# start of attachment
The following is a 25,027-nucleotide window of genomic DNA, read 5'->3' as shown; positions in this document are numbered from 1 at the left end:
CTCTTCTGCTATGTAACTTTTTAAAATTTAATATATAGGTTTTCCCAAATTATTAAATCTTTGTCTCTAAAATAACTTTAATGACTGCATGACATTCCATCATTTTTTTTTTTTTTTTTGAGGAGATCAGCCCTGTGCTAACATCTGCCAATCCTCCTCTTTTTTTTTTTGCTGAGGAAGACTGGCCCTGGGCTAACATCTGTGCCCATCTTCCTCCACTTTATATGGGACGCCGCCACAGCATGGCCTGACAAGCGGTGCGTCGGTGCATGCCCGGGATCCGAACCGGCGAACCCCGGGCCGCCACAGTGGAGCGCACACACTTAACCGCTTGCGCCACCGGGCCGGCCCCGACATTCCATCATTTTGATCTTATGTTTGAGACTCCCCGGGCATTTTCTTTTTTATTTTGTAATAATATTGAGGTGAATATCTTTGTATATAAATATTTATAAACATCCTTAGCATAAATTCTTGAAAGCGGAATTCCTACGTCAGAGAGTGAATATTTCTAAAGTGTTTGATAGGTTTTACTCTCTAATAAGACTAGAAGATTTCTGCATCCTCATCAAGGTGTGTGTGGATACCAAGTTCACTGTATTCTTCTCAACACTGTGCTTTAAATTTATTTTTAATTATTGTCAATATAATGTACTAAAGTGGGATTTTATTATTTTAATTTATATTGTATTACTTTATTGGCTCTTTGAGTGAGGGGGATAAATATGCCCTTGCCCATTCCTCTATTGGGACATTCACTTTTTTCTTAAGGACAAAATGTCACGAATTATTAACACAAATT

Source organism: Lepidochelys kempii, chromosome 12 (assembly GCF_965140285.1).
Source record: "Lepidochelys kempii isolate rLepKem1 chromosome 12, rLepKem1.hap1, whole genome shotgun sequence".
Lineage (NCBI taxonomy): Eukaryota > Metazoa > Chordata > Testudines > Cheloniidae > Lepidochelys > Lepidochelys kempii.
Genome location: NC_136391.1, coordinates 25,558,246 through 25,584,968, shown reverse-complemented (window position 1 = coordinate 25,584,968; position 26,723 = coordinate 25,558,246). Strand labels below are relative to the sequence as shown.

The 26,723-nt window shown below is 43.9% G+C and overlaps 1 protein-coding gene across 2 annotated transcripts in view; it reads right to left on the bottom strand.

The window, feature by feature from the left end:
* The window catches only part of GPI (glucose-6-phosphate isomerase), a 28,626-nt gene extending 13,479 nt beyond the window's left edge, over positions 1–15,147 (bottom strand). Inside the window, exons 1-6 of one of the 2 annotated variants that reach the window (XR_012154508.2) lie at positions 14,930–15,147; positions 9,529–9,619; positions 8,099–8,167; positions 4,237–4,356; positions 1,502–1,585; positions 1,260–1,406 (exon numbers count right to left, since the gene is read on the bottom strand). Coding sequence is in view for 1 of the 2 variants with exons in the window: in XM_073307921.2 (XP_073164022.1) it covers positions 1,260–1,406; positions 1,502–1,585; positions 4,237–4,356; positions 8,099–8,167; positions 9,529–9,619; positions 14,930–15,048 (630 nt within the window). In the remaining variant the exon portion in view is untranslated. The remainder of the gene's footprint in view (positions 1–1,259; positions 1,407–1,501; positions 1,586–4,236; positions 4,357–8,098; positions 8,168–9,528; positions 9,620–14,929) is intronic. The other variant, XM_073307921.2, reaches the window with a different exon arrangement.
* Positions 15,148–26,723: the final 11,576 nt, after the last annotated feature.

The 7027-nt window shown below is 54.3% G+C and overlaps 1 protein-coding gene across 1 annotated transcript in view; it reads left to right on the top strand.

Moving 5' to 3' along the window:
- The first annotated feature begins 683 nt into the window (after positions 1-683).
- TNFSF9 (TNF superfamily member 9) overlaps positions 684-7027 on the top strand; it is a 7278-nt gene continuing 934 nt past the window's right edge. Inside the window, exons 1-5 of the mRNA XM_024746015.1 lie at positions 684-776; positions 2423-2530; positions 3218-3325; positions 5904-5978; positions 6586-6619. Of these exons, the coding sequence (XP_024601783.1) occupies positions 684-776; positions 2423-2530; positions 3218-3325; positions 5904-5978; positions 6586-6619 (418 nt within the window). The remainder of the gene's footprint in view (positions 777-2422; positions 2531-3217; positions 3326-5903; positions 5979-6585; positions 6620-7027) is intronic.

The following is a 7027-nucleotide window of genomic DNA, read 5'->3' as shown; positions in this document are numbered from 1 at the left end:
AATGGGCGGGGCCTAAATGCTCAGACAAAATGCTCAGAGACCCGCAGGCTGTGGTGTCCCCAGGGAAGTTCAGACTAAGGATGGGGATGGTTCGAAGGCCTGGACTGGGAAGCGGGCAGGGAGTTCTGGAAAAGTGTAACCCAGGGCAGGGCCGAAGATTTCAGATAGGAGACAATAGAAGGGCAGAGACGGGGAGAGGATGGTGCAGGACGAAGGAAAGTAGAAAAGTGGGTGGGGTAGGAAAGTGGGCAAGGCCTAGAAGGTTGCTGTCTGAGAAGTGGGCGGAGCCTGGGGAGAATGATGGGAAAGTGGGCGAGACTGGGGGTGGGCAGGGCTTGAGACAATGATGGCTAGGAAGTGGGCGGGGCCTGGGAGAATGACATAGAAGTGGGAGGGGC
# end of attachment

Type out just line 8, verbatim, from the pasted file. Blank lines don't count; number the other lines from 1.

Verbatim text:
The window, feature by feature from the left end: